Non essere cattivo begins with an ice cream cone, as an tribute to the most famous scene of Amore Tossico (Toxic Love), the first of the three movies directed by Claudio Caligari, unique and peculiar film-maker, not very prolific (no matter why) but incredibly sharp.
Seventeen years after his last movie, it seems that nothing has changed: the main characters are still Roman people, who come from the suburbs of everything, of life, culture, morality, common sense and obviously of the city, and Caligari sides with them until the end, he cares about them so much that he doesn’t save himself portraying them with an infamous picture, which is indeed full of the poetry that real life doesn’t give them.
The story is about two friends who jumps from drugs to little crimes, who enjoy the few money earned uncontrollably, until one of them has an hallucination, a typical Caligari-style, moment, which is ridiculous but moving, grotesque and sad, that will mark an event of revelation. After a while, one of them has put himself together, works in a construction site and tries to keep good relations with the family he has; he also wants to involve his old friend in the world of jobs and morality, since he perceives even in him this desire. But these two are not alike and for the latter it’s not easy to adapt to a world of rules, abandoning brutality and his street prevaricator attitude.
The only true sign of discontinuity with the other two movies by Caligari is that here, acting has not a fundamental role. The main characters are two, but Luca Marinelli seems to be alone: a powerful actor, able to forget about himself in order to adapt to the world, as if he wanted to seem an actor caught by the street, but also always aware of his duties of actor, not of imitator. He seems to be the right man in the right place, the perfect performer for that typical Caligari’s misery put in poetry, sweet and unrefined at the same time. Polished heard into a ugly body. It’s not possible to underestimate the importance of Marinelli’s first part of his career in the Italian cinema. He’s in one of the best movies in Paolo Virzì and Francesco Bruni’s career (Every Blessed Day); he’s also in the best movie of such a unique film-maker as Saverio Costanzo (The Solitude of Prime Numbers) and there’s him, again, to give power to Caligari’s last movie.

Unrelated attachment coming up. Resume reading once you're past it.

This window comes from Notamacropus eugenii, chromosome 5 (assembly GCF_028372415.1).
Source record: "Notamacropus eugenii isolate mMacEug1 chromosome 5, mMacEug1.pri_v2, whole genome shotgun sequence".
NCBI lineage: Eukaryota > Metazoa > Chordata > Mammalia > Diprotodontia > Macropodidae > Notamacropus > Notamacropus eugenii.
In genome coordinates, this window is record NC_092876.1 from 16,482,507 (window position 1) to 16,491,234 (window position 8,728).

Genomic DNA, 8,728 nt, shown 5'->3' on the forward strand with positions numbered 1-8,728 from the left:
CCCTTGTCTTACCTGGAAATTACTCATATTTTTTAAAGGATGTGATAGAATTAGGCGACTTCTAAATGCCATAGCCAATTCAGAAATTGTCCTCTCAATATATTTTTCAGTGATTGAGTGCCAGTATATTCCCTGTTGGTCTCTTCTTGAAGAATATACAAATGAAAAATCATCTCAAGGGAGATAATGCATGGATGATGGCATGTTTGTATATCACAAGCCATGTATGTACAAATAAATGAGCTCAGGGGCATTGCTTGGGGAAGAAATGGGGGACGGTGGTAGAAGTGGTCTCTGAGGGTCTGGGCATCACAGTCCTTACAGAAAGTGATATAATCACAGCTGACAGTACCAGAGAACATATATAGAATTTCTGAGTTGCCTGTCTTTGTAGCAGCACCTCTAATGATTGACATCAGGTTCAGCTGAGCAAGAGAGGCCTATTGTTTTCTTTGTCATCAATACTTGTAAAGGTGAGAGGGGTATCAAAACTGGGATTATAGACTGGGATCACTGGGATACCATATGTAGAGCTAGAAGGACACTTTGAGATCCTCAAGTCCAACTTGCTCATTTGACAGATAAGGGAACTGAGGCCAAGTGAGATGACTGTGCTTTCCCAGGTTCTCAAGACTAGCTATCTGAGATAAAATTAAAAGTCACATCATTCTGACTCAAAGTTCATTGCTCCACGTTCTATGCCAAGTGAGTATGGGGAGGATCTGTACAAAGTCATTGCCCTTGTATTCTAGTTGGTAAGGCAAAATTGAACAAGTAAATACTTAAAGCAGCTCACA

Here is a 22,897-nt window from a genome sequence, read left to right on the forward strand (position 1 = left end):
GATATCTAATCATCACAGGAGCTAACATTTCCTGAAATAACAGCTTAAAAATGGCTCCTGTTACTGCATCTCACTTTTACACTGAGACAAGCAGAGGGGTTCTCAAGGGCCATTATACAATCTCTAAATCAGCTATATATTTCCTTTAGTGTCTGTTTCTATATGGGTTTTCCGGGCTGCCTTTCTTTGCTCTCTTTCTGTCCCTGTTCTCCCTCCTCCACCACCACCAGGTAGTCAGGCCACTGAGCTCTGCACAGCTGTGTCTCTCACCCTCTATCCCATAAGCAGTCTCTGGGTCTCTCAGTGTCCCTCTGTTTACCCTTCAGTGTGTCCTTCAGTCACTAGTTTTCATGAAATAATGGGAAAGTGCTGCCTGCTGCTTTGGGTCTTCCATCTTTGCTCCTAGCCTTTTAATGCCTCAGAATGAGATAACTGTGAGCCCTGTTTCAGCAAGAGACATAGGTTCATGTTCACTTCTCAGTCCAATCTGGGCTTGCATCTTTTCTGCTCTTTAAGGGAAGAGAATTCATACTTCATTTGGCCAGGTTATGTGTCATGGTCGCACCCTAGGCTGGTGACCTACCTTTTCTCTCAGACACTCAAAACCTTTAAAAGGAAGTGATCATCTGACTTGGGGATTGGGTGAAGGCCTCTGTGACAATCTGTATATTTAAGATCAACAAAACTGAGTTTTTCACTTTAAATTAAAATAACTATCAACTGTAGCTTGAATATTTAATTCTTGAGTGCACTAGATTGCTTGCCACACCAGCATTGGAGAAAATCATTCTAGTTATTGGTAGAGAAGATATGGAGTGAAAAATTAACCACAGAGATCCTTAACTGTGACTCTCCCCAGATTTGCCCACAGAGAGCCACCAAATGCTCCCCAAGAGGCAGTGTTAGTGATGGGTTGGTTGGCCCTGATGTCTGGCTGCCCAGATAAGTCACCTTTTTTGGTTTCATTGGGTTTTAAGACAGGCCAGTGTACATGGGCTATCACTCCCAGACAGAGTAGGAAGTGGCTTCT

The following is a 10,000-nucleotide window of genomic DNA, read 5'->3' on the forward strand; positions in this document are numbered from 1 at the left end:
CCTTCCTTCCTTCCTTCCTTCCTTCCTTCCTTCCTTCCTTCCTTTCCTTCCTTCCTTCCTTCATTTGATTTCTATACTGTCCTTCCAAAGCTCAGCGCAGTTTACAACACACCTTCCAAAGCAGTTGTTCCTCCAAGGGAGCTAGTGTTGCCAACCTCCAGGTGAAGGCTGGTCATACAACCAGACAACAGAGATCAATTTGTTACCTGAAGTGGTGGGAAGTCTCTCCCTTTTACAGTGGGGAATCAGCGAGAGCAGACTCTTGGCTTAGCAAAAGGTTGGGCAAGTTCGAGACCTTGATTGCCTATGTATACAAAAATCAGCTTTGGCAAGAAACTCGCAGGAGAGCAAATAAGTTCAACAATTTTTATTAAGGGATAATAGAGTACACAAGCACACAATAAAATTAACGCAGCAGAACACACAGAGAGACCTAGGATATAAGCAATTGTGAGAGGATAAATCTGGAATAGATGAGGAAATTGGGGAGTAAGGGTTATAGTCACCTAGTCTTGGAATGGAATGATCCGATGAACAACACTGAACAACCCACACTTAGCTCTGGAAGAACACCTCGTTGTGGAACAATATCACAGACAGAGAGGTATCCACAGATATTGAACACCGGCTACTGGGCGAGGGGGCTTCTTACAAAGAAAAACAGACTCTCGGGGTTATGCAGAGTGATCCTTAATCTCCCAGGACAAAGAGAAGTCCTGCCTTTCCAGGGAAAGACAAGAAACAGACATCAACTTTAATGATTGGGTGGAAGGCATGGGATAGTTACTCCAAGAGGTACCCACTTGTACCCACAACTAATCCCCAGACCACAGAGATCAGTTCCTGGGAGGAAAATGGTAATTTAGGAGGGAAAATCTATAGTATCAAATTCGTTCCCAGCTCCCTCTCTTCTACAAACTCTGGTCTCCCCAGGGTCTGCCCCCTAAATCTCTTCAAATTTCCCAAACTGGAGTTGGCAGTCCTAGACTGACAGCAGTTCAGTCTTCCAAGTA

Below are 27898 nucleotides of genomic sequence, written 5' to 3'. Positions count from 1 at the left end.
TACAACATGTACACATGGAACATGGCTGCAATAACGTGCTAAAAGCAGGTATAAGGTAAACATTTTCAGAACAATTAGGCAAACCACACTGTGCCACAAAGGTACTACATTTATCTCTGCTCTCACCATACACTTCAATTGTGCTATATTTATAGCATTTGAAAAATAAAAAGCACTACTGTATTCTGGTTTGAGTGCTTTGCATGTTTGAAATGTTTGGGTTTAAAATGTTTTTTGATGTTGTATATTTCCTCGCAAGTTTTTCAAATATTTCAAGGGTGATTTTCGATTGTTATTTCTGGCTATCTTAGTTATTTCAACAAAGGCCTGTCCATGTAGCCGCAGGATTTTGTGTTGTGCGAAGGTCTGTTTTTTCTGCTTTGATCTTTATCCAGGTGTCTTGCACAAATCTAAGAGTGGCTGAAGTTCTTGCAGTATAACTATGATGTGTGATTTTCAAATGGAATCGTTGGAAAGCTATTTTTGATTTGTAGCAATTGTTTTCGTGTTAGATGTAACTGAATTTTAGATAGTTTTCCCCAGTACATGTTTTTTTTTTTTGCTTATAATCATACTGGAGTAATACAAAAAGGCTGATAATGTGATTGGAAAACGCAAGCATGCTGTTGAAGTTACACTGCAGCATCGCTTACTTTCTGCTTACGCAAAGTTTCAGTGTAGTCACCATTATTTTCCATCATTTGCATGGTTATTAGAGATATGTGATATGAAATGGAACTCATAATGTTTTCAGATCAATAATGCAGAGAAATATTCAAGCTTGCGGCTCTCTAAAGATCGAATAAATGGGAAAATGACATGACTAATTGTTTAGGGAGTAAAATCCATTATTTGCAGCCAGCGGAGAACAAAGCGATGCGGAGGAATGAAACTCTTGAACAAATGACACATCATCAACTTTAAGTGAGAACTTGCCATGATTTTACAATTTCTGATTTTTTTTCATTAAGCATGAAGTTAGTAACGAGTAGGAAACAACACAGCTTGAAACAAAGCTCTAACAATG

This movie risked not to be done, yet now that arrives takes cinema back. Caligari had never hidden his will to be Pasolini-like, telling stories set in a society which is completely different from the one of the ‘60s and paradoxically being able to find a key to use this style in this world. In Non Essere Cattiv, the director brings contemporaneity back to the ‘90s and cuts in two the canvas of that cinema full of images that unites the squalor of the settings with the poetry of desperation.
You always say that about great authors, but in Caligeri the gaze is everything. What is charming are not only the stories he tells, but also the way in which he looks at the people, those worlds and those suburbs, the way in which he doesn’t not get anything sweeter, the way in which he does not love anything but the way in which he’s always next to what is unbelievable. He’s always far with the camera, naturalist with lights and dull with photography, he’s always careful with editing but also always positioned in the best point in order to reveal human fragility: that’s the hardest cinema.
By Gabriele Niola
Photos: Alessio Costantino
Translation by Bianca Baroni
In collaboration with Badtaste.it